In her posts In the Future, All Brands Will Be B Corps, Ana Andjelic writes that "Crises are great truth-tellers. Brands are, in real-time, going through the crash course in social responsibility, and there are already winners and losers. Winners acknowledge what their customers are going through. Losers are pitching Mother’s Day sales and charging premium for medical masks on eBay. Crises tell the truth about a company. They expose organizational and operational strengths and weaknesses. They challenge leadership. They bring on business disruption, revenue drops, layoffs, and the pressure to reduce expenses and find new ways of making money.”
The COVID-19 crisis has exposed big businesses that pledged for gentler capitalism at the Business Roundtable. According to the NY Times, "key signatories are furloughing employees, paying dividends to shareholders and provoking complaints from workers that they aren’t adequately protected from danger."
We can look at businesses actions through the lens of effective mission implementation which is composed of dimensions and forms of consistency.
A mission is the raison d'être, the why of an company. Carlos Rey and Miquel Bastons describe mission through three dimensions: mission as formal statement, mission as dynamic practice and mission as motivation.
- Mission as formal statement: Defining and communicating the essence of the 'why', by a mission statement that formalises the scope of a company's activity in terms of the valye brought to its stakeholders.
- Mission as dynamic practice: The extent to which, or how, the company fulfills its formal mission in the areas of products or services; market and technology; processses and procedures; and objectives of endurance, growth and profitability.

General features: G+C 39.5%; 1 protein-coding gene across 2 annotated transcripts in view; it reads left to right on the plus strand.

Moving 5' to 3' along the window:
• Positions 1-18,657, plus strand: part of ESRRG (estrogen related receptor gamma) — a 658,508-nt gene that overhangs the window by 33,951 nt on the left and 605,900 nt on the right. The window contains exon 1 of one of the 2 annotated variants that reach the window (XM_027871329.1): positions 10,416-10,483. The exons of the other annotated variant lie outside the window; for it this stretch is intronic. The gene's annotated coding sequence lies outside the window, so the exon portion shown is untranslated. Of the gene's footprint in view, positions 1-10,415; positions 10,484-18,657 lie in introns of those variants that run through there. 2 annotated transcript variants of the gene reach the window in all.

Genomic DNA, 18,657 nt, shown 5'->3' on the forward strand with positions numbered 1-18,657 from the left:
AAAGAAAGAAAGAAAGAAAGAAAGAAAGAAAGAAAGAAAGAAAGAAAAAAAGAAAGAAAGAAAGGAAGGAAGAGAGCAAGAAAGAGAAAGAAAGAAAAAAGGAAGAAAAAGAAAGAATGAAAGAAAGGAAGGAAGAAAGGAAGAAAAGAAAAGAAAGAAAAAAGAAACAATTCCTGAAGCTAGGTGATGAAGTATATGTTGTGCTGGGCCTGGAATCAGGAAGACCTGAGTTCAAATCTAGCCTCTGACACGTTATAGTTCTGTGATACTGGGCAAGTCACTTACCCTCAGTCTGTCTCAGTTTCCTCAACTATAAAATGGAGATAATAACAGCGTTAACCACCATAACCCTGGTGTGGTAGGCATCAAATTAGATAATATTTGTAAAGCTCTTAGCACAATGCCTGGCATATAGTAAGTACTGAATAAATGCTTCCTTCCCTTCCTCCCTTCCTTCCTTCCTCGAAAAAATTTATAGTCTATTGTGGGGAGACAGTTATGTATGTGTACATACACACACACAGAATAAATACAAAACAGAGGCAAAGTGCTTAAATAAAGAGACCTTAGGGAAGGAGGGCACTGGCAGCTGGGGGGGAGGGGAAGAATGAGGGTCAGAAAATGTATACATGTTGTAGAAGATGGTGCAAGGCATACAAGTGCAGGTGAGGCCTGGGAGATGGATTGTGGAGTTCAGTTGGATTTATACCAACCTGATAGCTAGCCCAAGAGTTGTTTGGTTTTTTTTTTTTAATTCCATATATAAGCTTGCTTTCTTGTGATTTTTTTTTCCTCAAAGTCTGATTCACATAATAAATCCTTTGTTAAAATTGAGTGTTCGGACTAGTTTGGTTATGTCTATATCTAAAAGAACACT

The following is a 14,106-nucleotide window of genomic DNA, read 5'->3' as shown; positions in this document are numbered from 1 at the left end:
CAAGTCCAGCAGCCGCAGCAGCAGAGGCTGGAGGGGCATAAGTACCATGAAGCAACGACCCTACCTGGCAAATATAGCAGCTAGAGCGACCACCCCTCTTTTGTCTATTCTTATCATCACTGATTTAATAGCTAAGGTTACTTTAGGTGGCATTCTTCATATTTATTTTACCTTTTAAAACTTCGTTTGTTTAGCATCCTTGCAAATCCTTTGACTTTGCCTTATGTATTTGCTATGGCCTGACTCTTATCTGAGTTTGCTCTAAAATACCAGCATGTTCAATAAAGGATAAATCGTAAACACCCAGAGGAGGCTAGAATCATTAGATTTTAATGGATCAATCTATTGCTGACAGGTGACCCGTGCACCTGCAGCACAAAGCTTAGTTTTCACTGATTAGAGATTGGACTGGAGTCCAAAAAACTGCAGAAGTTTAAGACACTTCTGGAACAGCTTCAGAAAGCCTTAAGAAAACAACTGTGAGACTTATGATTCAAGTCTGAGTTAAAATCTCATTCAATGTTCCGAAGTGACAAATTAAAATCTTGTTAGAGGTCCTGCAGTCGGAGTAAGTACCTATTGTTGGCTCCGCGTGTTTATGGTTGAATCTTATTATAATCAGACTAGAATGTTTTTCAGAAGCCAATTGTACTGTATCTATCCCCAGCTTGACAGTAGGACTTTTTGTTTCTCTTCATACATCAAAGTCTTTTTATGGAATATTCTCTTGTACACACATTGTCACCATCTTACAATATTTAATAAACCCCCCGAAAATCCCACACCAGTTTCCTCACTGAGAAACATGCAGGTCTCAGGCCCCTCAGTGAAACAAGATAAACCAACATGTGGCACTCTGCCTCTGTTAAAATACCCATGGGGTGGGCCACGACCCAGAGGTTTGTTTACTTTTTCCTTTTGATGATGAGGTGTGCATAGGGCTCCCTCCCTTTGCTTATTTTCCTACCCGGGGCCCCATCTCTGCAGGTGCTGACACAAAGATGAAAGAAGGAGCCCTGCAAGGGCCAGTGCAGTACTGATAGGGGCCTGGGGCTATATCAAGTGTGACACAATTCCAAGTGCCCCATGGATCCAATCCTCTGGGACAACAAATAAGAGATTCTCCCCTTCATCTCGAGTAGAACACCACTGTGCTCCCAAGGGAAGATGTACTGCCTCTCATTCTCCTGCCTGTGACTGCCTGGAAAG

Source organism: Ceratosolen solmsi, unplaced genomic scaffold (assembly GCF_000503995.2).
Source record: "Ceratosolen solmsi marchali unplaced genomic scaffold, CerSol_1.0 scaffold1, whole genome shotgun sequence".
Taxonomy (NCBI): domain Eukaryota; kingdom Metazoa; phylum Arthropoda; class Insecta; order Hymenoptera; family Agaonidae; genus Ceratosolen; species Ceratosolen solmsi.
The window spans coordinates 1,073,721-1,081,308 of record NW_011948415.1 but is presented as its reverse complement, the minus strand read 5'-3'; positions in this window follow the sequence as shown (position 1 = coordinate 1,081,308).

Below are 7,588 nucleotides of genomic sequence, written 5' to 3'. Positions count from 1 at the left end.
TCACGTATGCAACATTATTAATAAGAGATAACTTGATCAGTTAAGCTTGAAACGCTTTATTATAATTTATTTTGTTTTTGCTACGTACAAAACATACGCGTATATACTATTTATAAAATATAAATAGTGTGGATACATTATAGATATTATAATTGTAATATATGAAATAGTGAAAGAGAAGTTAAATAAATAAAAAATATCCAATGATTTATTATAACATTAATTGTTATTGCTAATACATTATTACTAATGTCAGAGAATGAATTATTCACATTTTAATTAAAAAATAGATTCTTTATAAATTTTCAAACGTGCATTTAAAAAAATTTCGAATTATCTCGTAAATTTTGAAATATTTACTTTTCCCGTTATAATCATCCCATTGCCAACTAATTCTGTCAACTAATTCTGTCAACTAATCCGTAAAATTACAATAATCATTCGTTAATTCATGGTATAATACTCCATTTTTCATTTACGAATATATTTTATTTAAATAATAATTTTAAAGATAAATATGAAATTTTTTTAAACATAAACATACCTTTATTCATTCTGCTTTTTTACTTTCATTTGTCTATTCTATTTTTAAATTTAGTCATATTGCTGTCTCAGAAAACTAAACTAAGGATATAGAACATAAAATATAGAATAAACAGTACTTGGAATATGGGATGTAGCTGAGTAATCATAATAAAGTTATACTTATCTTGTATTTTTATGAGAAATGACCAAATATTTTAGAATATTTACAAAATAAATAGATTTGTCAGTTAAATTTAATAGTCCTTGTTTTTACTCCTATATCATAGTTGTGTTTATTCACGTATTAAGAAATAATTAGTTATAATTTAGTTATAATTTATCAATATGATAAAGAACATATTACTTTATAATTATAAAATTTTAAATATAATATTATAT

- Mission as motivation: The extent to which the mission serves as a source of motivation for members of the company to fulfil their daily tasks and objectives with the goal of benefiting others' needs.
It is not enough to state the mission (formal statement), company also have to bring the mission through life (dynamic mission) and use it as motivation for members of the company (mission as motivation). To prevent mission development failure, these dimensions also have to fit together.
- Authenticity: A mission is authentic when what the company states as its mission is internalised by the members of the company, which depends on the alignment between the expressed intentions (formal mission) and the true intentions of individuals (motivational mission).
- Integrity: A mission has integrity when what truly motivates individuals (motivational mission) is aligned with what they actually do in their daily practice and with the company activities (dynamic mission).
- Coherence: The degree of alignment between what is done in practice (dynamic mission) and what the company declares as its mission (formal mission).
As an example, Marriott's mission statement is "To enhance the lives of our customers by creating and enabling unsurpassed vacation and leisure experience." Marriott's core values, which serves as driving behaviors in the fulfillment of the mission statement, are putting people first, pursuing excellence, embracing change, acting with integrity and serving the world. According to the NY Times, Marriott "has begun furloughing most of its American workers, jeopardizing their access to health care, even as the company paid out more than $160 million in quarterly dividends and pursued a raise for its chief executive."
Using the framework described by Carlos Rey and Miquel Bastons, we see that Marriott failed at being consistent on authenticity, integrity and coherence as employees are key in creating and enabling an unsurpassed vacation and leisure experience.